John Garfield stars as struggling violinist Paul Boray who finally gets his big break with the help of a socialite, Helen Wright (Crawford), when his pianist friend (Oscar Levant) brings him to a party at her home. Helen is a beautiful married lush who is nearsighted, so when Paul starts to play the violin, she asks for her glasses. She has a lot of attractive male hangers-on, one of which is Monte Loeffler (a mustached Craig Stevens). It takes a while, but Helen and Paul at last declare their love and give into their lust. Paul's mother (Ruth Nelson) takes a dim view of the situation, fearing it will hurt her son's career as Helen is a demanding woman and won't take a back seat to his music. In one scene, which to anyone in theater or music is hilarious, after she practically has an orgasm as she watches him play during a rehearsal, Helen sends Paul a note saying that she must see him immediately. Since he's going over music with the conductor and rehearsing with a full orchestra, he doesn't leap off the stage and into the audience in order to rush to Helen's side. She's devastated and gets drunk. I ask you, if she doesn't understand why he didn't stop rehearsal, what chance have they got? This is a wonderful film, reminiscent of the family all living together in "Golden Boy" (not to mention the violin aspect) and the wealthy patron angle in "Serenade," the Mario Lanza film that was based on a novel by James Cain. Helen Wright is one of Joan Crawford's best performances, too.
The film is not without some problems, but you can't fault the incredible music played by Isaac Stern, including the title piece by Dvorak, and music of Sarasate, Lalo and Bizet's Carmen as magnificently adapted by Franz Waxman. The love theme from "Tristan und Isolde" was a post-war favorite in movies evidently, showing up in a few films - it is used here to good, if heavily melodramatic advantage.
My big problem is the end of the movie. The last two scenes between Paul and Sid (Levant) seem completely unnecessary. To have put THE END in what to me was the natural place would have been much more dramatic and compelling. It wasn't done, I think, because the story is actually told in flashback - at the beginning of the film, we see a CANCELLED sign over a poster announcing a performance of Paul's, and the story unfolds. There wasn't any reason really for it to start in flashback either.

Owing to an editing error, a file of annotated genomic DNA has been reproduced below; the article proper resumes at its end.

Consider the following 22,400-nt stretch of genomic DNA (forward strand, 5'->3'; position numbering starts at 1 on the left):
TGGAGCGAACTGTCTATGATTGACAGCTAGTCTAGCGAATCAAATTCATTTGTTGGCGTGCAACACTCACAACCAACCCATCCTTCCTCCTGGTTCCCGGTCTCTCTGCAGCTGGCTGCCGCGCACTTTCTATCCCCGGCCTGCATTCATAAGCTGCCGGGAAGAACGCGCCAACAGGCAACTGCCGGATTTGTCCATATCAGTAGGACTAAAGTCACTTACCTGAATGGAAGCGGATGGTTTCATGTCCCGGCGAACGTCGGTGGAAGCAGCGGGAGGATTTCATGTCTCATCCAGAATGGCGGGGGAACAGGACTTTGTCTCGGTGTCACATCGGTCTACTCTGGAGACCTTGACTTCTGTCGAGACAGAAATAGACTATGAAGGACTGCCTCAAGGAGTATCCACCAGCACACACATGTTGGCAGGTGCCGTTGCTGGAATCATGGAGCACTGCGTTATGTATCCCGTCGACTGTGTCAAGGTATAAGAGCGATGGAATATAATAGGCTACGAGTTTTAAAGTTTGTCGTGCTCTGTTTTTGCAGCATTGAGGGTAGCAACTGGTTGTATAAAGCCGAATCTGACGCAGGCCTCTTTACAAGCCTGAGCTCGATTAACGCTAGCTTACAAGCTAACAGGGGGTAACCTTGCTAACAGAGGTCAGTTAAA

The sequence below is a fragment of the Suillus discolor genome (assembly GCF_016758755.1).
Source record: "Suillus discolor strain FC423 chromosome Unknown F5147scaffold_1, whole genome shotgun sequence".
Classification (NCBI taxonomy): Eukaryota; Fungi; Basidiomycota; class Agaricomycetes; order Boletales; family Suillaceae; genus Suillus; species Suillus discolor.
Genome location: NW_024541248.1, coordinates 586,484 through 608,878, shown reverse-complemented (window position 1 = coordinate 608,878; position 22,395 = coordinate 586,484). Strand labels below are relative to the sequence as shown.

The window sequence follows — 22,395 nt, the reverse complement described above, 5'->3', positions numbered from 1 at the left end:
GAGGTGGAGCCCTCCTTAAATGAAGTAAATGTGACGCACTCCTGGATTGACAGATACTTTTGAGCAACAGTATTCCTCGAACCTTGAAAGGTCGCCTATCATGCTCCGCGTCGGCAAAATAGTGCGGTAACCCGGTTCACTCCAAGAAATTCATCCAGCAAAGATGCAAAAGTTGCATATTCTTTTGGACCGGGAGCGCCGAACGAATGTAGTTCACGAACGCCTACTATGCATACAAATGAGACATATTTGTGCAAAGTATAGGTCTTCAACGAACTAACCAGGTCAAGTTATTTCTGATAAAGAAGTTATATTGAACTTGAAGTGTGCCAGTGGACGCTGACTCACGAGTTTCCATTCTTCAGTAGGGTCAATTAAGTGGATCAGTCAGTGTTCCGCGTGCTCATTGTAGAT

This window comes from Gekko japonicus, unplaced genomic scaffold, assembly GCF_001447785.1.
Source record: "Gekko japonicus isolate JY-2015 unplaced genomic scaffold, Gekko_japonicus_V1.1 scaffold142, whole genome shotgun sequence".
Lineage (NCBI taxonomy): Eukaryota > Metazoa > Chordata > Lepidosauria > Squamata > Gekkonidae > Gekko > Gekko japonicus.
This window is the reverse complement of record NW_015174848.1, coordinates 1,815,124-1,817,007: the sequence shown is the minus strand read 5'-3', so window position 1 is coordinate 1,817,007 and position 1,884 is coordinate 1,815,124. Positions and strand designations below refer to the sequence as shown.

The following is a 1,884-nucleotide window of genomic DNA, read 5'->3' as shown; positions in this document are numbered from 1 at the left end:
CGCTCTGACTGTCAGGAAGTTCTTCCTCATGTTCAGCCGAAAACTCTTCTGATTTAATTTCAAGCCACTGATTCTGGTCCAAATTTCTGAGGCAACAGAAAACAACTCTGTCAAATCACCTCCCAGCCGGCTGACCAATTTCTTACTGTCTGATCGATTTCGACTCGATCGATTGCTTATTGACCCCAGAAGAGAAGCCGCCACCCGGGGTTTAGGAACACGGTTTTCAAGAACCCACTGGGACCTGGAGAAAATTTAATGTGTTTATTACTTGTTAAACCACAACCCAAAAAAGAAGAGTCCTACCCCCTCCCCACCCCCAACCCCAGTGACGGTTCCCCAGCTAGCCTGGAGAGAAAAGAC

As for Crawford's big finale, it is very well done and Crawford performs the actions beautifully, but once you've seen Catherine O'Hara do the same scene on Second City, there's just no way to watch it with a straight face, I'm afraid. Even if you haven't, it is pretty borderline over the top - what saves it is Helen's anguish.
Paul Boray is a perfect role for the talents of John Garfield, a wonderful actor, though for my money he had a limited range. The sexual tension between Garfield and Crawford is tremendous, and it's a credit to both actors how their scenes clicked. There are other wonderful performances as well, particularly from Paul's parents, played by Ruth Nelson and J. Carroll Naish. Levant is given a lot of wisecracks, as is Tom D'Andrea as Paul's brother. Joan Chandler is the long-suffering girlfriend who's been brushed aside for Helen, and she's very good.
The script is solid with some great dialogue and the direction by Jean Negulesco is very crisp. Highly recommended - just don't get a DVD of Second City where they parodied this movie before you've actually seen it.